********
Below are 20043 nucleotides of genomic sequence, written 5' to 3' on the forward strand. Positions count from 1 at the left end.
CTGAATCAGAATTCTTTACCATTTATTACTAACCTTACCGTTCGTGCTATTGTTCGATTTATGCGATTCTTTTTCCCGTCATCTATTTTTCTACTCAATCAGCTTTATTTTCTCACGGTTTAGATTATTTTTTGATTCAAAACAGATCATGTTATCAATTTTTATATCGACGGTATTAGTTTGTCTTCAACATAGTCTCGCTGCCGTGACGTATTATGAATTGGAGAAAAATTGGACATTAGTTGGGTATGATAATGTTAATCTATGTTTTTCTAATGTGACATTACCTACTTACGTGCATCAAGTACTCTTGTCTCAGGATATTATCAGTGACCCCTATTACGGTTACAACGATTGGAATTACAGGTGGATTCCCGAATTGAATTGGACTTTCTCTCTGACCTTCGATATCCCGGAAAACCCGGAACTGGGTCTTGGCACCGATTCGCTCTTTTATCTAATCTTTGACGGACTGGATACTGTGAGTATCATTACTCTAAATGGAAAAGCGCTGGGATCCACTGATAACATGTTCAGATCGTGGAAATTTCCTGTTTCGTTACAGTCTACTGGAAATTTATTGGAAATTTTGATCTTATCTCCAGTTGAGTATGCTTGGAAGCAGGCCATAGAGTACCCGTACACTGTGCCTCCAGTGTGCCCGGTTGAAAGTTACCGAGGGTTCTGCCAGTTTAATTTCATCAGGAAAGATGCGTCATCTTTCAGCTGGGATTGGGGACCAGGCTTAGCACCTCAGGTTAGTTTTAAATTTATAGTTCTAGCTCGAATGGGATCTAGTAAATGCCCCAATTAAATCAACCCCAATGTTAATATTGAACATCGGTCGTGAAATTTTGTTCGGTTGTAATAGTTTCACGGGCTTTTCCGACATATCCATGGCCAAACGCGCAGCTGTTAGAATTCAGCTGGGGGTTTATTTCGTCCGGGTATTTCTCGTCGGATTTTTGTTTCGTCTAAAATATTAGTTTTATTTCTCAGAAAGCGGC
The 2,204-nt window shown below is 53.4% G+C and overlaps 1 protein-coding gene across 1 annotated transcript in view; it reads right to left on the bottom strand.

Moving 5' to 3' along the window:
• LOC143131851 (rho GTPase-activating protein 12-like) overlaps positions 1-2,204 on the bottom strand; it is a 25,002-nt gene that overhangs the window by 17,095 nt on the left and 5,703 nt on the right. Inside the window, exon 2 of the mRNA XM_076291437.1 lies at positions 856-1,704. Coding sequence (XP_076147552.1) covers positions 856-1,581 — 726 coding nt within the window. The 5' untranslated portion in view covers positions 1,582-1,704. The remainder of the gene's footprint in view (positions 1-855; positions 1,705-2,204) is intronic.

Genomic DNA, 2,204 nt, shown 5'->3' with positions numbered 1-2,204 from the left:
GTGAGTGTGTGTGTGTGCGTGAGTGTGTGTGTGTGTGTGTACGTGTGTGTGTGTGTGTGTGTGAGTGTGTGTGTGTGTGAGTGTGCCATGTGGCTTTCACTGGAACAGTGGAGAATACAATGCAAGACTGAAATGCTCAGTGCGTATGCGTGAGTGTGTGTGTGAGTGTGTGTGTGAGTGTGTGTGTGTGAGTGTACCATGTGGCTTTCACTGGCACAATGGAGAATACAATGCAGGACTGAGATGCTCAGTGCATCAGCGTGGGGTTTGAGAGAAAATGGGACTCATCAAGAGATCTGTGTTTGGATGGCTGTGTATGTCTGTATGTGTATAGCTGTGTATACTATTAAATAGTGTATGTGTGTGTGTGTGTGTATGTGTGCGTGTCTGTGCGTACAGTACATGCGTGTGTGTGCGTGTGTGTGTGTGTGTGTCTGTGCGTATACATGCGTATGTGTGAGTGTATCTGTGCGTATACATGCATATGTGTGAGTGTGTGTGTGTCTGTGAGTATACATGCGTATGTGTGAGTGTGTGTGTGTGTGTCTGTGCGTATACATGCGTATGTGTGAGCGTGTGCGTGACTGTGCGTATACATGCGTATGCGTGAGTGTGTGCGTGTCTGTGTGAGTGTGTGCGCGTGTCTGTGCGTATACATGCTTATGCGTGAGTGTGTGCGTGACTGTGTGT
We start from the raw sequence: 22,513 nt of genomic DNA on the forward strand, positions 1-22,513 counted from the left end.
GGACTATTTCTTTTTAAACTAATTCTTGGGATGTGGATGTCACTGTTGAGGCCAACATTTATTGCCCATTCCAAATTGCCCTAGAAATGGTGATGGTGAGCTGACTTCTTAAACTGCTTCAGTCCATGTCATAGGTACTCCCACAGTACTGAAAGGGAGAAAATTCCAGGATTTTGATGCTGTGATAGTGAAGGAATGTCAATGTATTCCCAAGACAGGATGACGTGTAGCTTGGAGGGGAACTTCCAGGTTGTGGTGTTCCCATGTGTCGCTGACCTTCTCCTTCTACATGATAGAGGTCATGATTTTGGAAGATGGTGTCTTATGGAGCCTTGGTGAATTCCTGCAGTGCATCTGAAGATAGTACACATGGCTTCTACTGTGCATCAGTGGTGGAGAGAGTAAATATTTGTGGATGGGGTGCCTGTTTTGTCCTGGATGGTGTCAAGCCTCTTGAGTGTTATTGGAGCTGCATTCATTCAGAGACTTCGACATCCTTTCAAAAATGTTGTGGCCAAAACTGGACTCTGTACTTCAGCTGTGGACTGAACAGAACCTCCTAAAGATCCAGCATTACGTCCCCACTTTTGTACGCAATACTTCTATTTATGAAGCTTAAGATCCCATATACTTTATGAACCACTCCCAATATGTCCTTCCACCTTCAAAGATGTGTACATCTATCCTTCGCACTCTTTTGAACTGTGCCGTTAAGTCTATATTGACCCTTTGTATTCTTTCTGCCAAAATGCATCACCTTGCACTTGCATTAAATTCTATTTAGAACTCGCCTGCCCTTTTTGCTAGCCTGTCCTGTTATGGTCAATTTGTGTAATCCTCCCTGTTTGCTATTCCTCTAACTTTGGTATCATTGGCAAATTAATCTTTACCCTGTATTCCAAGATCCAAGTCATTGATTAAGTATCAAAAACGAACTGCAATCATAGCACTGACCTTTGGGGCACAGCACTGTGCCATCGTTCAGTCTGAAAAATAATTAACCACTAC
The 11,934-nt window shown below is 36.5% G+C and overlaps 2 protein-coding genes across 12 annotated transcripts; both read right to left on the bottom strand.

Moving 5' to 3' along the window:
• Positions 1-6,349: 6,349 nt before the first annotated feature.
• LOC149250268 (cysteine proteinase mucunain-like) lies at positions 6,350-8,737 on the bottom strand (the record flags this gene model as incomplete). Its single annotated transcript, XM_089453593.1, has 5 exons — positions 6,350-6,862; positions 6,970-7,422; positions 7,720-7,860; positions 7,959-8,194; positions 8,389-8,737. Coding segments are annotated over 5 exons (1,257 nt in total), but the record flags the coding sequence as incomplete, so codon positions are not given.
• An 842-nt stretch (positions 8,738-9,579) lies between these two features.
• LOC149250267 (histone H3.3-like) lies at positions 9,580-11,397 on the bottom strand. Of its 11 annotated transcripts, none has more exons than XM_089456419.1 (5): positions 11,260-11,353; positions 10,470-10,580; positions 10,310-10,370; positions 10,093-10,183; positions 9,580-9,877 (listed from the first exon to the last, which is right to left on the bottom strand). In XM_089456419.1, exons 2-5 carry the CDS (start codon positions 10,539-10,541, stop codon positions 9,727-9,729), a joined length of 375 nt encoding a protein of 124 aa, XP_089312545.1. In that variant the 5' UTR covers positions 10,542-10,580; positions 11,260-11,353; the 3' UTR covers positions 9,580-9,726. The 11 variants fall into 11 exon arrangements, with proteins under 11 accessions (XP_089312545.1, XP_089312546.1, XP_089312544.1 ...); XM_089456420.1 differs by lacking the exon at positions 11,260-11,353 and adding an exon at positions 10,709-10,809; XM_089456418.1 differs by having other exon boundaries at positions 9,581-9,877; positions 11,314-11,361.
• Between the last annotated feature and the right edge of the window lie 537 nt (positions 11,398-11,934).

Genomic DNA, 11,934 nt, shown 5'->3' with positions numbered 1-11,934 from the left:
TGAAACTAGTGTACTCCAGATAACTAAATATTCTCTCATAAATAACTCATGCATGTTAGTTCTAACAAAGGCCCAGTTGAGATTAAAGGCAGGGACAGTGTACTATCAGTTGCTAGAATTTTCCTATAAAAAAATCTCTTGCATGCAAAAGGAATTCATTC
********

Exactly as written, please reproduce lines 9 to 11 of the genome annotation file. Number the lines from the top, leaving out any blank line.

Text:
GGACTATTTCTTTTTAAACTAATTCTTGGGATGTGGATGTCACTGTTGAGGCCAACATTTATTGCCCATTCCAAATTGCCCTAGAAATGGTGATGGTGAGCTGACTTCTTAAACTGCTTCAGTCCATGTCATAGGTACTCCCACAGTACTGAAAGGGAGAAAATTCCAGGATTTTGATGCTGTGATAGTGAAGGAATGTCAATGTATTCCCAAGACAGGATGACGTGTAGCTTGGAGGGGAACTTCCAGGTTGTGGTGTTCCCATGTGTCGCTGACCTTCTCCTTCTACATGATAGAGGTCATGATTTTGGAAGATGGTGTCTTATGGAGCCTTGGTGAATTCCTGCAGTGCATCTGAAGATAGTACACATGGCTTCTACTGTGCATCAGTGGTGGAGAGAGTAAATATTTGTGGATGGGGTGCCTGTTTTGTCCTGGATGGTGTCAAGCCTCTTGAGTGTTATTGGAGCTGCATTCATTCAGAGACTTCGACATCCTTTCAAAAATGTTGTGGCCAAAACTGGACTCTGTACTTCAGCTGTGGACTGAACAGAACCTCCTAAAGATCCAGCATTACGTCCCCACTTTTGTACGCAATACTTCTATTTATGAAGCTTAAGATCCCATATACTTTATGAACCACTCCCAATATGTCCTTCCACCTTCAAAGATGTGTACATCTATCCTTCGCACTCTTTTGAACTGTGCCGTTAAGTCTATATTGACCCTTTGTATTCTTTCTGCCAAAATGCATCACCTTGCACTTGCATTAAATTCTATTTAGAACTCGCCTGCCCTTTTTGCTAGCCTGTCCTGTTATGGTCAATTTGTGTAATCCTCCCTGTTTGCTATTCCTCTAACTTTGGTATCATTGGCAAATTAATCTTTACCCTGTATTCCAAGATCCAAGTCATTGATTAAGTATCAAAAACGAACTGCAATCATAGCACTGACCTTTGGGGCACAGCACTGTGCCATCGTTCAGTCTGAAAAATAATTAACCACTAC
The 11,934-nt window shown below is 36.5% G+C and overlaps 2 protein-coding genes across 12 annotated transcripts; both read right to left on the bottom strand.

Moving 5' to 3' along the window: